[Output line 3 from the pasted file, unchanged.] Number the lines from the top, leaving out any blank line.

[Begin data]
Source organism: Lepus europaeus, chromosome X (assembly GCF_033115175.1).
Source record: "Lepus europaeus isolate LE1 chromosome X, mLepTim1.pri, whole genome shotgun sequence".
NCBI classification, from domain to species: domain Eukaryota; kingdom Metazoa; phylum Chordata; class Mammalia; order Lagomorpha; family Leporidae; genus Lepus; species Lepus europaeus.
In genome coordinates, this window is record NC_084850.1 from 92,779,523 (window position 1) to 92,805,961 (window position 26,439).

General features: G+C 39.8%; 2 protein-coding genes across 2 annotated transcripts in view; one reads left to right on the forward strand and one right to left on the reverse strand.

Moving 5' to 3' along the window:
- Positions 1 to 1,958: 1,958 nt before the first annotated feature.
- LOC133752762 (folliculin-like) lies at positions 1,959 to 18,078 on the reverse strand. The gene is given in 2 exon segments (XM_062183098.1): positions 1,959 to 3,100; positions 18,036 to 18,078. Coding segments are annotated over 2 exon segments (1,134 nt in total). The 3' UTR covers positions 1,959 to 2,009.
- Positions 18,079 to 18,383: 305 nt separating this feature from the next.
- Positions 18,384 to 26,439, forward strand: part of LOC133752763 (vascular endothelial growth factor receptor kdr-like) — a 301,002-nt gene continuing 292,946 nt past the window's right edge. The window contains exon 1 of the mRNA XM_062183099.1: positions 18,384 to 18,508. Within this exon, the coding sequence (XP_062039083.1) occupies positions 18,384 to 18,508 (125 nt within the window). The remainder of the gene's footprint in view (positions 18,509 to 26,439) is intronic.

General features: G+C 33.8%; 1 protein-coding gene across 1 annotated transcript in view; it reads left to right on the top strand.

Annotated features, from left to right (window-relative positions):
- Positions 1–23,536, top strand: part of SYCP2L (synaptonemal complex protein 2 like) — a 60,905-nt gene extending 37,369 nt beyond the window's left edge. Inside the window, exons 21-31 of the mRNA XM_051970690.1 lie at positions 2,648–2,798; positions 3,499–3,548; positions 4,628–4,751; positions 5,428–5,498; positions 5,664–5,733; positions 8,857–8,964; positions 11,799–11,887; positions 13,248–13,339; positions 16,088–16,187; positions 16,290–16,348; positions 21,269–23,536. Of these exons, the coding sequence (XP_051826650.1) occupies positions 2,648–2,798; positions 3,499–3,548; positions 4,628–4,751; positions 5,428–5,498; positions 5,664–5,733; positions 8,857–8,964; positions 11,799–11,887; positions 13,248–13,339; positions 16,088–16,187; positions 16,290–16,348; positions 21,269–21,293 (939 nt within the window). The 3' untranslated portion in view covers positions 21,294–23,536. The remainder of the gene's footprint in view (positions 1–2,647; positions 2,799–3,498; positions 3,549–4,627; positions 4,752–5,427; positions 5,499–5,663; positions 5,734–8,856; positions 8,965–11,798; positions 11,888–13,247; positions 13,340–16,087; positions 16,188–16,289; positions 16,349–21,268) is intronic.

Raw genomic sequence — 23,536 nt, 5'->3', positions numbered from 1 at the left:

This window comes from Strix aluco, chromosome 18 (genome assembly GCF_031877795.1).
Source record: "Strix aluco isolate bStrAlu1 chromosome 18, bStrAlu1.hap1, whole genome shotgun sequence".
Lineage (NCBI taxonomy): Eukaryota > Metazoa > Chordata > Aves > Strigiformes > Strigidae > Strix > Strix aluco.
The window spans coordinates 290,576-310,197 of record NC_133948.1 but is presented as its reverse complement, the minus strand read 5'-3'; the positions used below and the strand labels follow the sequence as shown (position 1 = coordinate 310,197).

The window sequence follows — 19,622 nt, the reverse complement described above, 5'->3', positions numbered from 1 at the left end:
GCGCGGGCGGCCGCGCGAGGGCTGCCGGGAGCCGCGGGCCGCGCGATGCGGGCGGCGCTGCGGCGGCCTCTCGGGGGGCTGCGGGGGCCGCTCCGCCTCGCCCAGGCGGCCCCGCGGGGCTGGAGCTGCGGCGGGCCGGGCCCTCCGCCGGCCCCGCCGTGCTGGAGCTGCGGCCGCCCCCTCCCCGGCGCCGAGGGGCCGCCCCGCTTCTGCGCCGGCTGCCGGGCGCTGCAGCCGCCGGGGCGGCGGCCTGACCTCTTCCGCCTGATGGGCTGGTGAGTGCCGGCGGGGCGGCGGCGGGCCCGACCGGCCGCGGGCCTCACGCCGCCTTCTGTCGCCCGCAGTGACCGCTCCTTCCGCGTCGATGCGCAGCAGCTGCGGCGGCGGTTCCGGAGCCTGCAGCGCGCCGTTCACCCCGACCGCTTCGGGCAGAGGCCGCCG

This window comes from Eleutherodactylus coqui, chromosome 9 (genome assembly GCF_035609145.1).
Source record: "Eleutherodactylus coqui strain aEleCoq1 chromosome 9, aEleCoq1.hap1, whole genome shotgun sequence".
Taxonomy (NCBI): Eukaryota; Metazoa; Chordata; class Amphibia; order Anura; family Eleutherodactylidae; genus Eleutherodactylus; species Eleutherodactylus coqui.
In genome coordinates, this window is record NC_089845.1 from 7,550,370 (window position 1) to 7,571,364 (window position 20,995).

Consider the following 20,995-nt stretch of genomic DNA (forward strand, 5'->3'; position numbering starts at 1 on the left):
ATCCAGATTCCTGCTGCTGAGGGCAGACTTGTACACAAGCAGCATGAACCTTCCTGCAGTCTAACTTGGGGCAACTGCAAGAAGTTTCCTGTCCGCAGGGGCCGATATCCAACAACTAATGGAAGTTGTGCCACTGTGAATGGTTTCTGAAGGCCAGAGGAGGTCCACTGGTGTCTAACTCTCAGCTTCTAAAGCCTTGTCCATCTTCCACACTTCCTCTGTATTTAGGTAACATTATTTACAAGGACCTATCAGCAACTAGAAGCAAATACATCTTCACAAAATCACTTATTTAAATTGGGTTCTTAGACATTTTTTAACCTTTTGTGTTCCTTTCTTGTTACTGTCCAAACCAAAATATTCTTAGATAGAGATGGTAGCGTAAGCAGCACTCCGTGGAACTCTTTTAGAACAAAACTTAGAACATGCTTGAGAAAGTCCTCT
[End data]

NCBI classification, from domain to species: domain Eukaryota; kingdom Metazoa; phylum Chordata; class Mammalia; order Lagomorpha; family Leporidae; genus Lepus; species Lepus europaeus.